The biggest threat facing the Borneo elephant species is the influence from human beings. According to Loong (2015), human beings affect the population of the Borneo elephant in two ways namely;
Threat on habitat.
Encroachment into Borneo elephant habitats. Agricultural practices have seen human being encroach into both the Sabah and Kalimantan locations reducing the amount of space that the Borneo elephant thrive. A recent study tracking the endangered species conducted by Goossens, et al., (2016) indicated that the remaining herds are under threat from forest fragmentation as well as loss of habitat. Borneo pygmy elephants thrive on flat, low lands as well as river valleys; however, these types of terrain are preferable to commercial plantation. Rautner, Hardiono, and Alfred, (2015) indicate that over the last half a century, approximately 40% of the forest located in Sabah on the northeastern part of Borneo has been cut down to give way to human settlement and palm oil tree plantation. It should be noted that Sabah hosts the largest number of Borneo pygmy elephant species on the Island. Evidently, due to such a large reduction of habitat, the movements of the elephants has been noticeably affected and the survival risk has been augmented considering the fact that humans are not friendly to the animals. Alfred (2012) indicates that the gathered data collected from the study indicated that due to increased killings by farmers it is estimated that there are only approximately 1,000 pygmy elephants remaining in the state of Sabah, and not 1,600 as earlier estimated. From this information, it is a fact that the numbers are reducing due to a reduction in habitat acreage.
Threats by foreign diseases.
As earlier indicated there is significant encroachment by humans into the areas once known as pygmy elephant habitats. Consequently, the introduction of other animals as well as the use of chemical compounds on the farmlands have introduced new diseases in the area. Therefore, the risks of diseases on the animals directly has seen the rise of illnesses such as Pasteurellamultocida in the area. Additionally, chemical compounds used for weed control has seen food supply reduce; indirectly affecting the pygmy elephants population.
Threats from poachers
The Borneo elephant though smaller than its African cousins also have tusks that have seen them become hunted towards extinction. According to Alfred, Ambu, Nathan and Goossens, (2011) farmers killed the Borneo elephant due to their destruction on farmlands initially. However, with time they were killed for their tusks as well as other body parts that are shipped to nearby China to be used as medicine ingredients.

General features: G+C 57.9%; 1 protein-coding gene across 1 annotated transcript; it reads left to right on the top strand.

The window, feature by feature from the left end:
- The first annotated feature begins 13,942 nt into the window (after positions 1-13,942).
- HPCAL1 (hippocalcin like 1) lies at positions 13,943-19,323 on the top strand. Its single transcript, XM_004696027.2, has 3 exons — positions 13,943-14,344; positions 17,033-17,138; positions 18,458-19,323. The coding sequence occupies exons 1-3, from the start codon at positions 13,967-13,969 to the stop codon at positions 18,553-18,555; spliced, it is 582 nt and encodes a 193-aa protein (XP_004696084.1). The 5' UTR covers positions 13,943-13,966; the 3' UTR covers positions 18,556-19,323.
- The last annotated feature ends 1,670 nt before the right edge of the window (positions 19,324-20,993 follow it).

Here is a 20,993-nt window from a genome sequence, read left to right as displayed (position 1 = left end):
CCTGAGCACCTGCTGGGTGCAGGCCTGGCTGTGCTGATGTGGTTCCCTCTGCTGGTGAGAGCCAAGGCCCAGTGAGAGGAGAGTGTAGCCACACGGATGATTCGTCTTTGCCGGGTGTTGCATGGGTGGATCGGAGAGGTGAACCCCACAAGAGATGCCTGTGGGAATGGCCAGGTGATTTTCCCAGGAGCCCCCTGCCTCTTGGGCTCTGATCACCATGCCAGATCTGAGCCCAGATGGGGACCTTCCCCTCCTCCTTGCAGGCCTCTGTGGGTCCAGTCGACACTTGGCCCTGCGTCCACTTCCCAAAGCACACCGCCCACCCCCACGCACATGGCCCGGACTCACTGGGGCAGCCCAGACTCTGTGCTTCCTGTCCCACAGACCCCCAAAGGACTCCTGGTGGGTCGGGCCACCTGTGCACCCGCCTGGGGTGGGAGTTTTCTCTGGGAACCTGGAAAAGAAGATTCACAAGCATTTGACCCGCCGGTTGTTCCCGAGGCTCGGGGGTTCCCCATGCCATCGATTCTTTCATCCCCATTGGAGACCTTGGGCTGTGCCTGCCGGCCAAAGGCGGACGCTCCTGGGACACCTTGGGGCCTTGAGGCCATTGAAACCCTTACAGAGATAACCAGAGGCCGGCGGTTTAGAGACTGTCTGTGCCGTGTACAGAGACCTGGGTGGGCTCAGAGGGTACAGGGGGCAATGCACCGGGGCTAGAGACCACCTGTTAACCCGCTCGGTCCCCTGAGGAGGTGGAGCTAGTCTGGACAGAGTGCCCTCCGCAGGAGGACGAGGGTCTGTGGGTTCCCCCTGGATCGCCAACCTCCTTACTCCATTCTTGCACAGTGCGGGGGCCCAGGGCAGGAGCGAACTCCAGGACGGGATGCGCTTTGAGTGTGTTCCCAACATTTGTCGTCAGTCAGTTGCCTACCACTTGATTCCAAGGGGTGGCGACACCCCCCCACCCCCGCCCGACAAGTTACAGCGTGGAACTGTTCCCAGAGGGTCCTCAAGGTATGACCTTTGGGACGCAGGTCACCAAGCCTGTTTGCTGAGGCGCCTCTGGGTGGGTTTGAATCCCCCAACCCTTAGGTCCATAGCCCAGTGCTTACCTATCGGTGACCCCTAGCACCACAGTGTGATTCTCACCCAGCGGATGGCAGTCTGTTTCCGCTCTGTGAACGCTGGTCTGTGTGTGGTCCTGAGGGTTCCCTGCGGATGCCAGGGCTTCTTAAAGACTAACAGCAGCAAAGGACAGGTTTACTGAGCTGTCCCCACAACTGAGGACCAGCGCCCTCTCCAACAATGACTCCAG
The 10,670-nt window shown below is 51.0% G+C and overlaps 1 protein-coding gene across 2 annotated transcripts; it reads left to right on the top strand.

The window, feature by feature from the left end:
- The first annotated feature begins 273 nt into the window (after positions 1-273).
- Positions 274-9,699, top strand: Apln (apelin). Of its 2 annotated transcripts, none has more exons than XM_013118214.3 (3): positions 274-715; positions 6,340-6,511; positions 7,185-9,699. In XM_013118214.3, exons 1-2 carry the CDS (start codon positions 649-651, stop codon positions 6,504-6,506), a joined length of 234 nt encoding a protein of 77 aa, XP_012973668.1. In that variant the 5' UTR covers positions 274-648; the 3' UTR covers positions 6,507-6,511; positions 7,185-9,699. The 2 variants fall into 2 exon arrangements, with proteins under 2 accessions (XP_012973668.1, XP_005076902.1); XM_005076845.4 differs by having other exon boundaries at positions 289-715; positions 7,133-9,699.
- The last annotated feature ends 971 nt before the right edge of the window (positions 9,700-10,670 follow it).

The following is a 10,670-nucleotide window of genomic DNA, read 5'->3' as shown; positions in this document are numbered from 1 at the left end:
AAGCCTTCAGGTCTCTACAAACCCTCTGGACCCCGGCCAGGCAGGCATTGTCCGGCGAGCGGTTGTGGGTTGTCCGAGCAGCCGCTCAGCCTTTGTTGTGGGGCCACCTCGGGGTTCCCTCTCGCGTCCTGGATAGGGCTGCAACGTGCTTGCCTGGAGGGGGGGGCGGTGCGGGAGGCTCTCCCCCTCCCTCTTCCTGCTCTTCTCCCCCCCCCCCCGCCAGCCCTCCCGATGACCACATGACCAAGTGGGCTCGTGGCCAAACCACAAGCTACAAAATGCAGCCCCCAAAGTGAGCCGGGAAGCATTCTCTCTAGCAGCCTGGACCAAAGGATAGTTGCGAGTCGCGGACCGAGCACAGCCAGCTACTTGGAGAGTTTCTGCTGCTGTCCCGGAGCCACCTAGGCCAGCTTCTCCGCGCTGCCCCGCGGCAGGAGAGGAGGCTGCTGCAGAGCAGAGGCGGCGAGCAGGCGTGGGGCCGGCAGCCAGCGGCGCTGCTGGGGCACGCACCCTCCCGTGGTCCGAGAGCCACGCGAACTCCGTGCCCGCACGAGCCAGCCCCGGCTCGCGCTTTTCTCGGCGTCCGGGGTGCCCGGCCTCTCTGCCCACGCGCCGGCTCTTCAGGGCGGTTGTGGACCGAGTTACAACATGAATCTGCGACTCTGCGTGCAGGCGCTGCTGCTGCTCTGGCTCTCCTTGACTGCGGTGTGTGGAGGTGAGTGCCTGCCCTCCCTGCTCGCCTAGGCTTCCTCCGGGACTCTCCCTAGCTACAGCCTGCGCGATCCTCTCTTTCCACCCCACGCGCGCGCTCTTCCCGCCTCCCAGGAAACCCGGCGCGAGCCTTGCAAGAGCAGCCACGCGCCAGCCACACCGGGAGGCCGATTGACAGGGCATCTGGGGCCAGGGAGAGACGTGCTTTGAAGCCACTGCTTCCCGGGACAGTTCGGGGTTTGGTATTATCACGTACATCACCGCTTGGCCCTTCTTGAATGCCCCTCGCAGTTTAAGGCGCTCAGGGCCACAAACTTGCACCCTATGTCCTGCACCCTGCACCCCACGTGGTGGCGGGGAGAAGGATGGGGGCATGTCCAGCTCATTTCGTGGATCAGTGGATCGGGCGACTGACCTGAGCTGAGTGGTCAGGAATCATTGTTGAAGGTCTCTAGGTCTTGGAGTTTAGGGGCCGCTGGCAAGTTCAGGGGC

Threat from predators
As humans keep reducing the Borneo elephant habitats the animals have been forced to take refuge into areas where their predators have a higher advantage. As earlier explained the Sabah location is adjacent the dipterocarp forest and the Borneo elephant have been forced into these area. The consequence of this is that animals such as tigers and jaguars are the prime predators that hunt the Borneo elephant extensively.
The above-mentioned threats have been augmented over the decades. The Borneo elephant had for a long time been threatened by human interaction; however, on a small scale level. Currentily, as there has been more need for land the altercation between man and beast have been more frequent causing a reduction in the animal’s population. According to Loong, (2015) human interaction is the reason why the Borneo elephant has seen its number dwindle instead of flourish; consequently, there is a need for the current population management plan that is supported by a recovery of the species.
From the text aforementioned, it is clear that the threats facing the Borneo elephant are less of natural consequences. Consequently, coming up with measures that will increase the animals population beyond extinction are achievable. The purpose of this management plan is to reduce the threats that have seen the reduction of Borneo elephant numbers.
In reference, to the Borneo elephant the objectives will be attained through two primary processes namely;
- Relocation of some Borneo elephant to other areas that are less affected by human social and economic activities as well as predators.
- Setting up orphanages and game reserves that will be used to aid orphaned calf to grow to maturity as well as researchers learn more about the animal that will help in developing strategies that will help the recovery process of the species.